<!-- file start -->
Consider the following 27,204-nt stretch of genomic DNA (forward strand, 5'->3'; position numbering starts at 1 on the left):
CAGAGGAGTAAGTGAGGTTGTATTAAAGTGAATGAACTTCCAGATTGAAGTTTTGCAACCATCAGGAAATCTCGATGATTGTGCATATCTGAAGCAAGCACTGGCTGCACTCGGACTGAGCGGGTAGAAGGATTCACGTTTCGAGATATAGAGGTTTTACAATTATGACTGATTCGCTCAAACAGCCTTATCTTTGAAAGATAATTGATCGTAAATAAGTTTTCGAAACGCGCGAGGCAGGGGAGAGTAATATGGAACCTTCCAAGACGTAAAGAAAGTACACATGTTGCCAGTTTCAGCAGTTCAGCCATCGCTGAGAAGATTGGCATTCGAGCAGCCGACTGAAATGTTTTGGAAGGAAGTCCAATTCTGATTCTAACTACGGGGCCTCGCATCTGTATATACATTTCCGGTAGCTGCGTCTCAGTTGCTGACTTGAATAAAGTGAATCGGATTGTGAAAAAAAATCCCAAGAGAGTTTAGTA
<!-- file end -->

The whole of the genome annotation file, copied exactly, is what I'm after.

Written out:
Consider the following 27,204-nt stretch of genomic DNA (forward strand, 5'->3'; position numbering starts at 1 on the left):
CAGAGGAGTAAGTGAGGTTGTATTAAAGTGAATGAACTTCCAGATTGAAGTTTTGCAACCATCAGGAAATCTCGATGATTGTGCATATCTGAAGCAAGCACTGGCTGCACTCGGACTGAGCGGGTAGAAGGATTCACGTTTCGAGATATAGAGGTTTTACAATTATGACTGATTCGCTCAAACAGCCTTATCTTTGAAAGATAATTGATCGTAAATAAGTTTTCGAAACGCGCGAGGCAGGGGAGAGTAATATGGAACCTTCCAAGACGTAAAGAAAGTACACATGTTGCCAGTTTCAGCAGTTCAGCCATCGCTGAGAAGATTGGCATTCGAGCAGCCGACTGAAATGTTTTGGAAGGAAGTCCAATTCTGATTCTAACTACGGGGCCTCGCATCTGTATATACATTTCCGGTAGCTGCGTCTCAGTTGCTGACTTGAATAAAGTGAATCGGATTGTGAAAAAAAATCCCAAGAGAGTTTAGTA